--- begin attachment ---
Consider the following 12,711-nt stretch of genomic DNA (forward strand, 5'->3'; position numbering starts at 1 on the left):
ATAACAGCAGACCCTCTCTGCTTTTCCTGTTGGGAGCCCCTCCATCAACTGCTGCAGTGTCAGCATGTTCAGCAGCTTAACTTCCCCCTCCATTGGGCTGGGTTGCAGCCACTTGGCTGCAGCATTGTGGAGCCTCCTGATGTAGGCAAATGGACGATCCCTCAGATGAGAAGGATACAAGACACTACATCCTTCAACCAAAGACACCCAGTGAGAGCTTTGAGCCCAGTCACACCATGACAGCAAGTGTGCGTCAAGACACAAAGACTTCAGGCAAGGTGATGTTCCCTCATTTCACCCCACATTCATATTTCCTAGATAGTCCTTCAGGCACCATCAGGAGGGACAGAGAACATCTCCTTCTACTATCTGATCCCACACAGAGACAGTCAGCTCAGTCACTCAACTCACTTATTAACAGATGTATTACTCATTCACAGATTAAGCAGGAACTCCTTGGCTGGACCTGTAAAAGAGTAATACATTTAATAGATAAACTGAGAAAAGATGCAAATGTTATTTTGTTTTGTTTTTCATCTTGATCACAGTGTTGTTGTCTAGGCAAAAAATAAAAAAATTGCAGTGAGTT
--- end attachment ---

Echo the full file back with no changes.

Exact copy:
Consider the following 12,711-nt stretch of genomic DNA (forward strand, 5'->3'; position numbering starts at 1 on the left):
ATAACAGCAGACCCTCTCTGCTTTTCCTGTTGGGAGCCCCTCCATCAACTGCTGCAGTGTCAGCATGTTCAGCAGCTTAACTTCCCCCTCCATTGGGCTGGGTTGCAGCCACTTGGCTGCAGCATTGTGGAGCCTCCTGATGTAGGCAAATGGACGATCCCTCAGATGAGAAGGATACAAGACACTACATCCTTCAACCAAAGACACCCAGTGAGAGCTTTGAGCCCAGTCACACCATGACAGCAAGTGTGCGTCAAGACACAAAGACTTCAGGCAAGGTGATGTTCCCTCATTTCACCCCACATTCATATTTCCTAGATAGTCCTTCAGGCACCATCAGGAGGGACAGAGAACATCTCCTTCTACTATCTGATCCCACACAGAGACAGTCAGCTCAGTCACTCAACTCACTTATTAACAGATGTATTACTCATTCACAGATTAAGCAGGAACTCCTTGGCTGGACCTGTAAAAGAGTAATACATTTAATAGATAAACTGAGAAAAGATGCAAATGTTATTTTGTTTTGTTTTTCATCTTGATCACAGTGTTGTTGTCTAGGCAAAAAATAAAAAAATTGCAGTGAGTT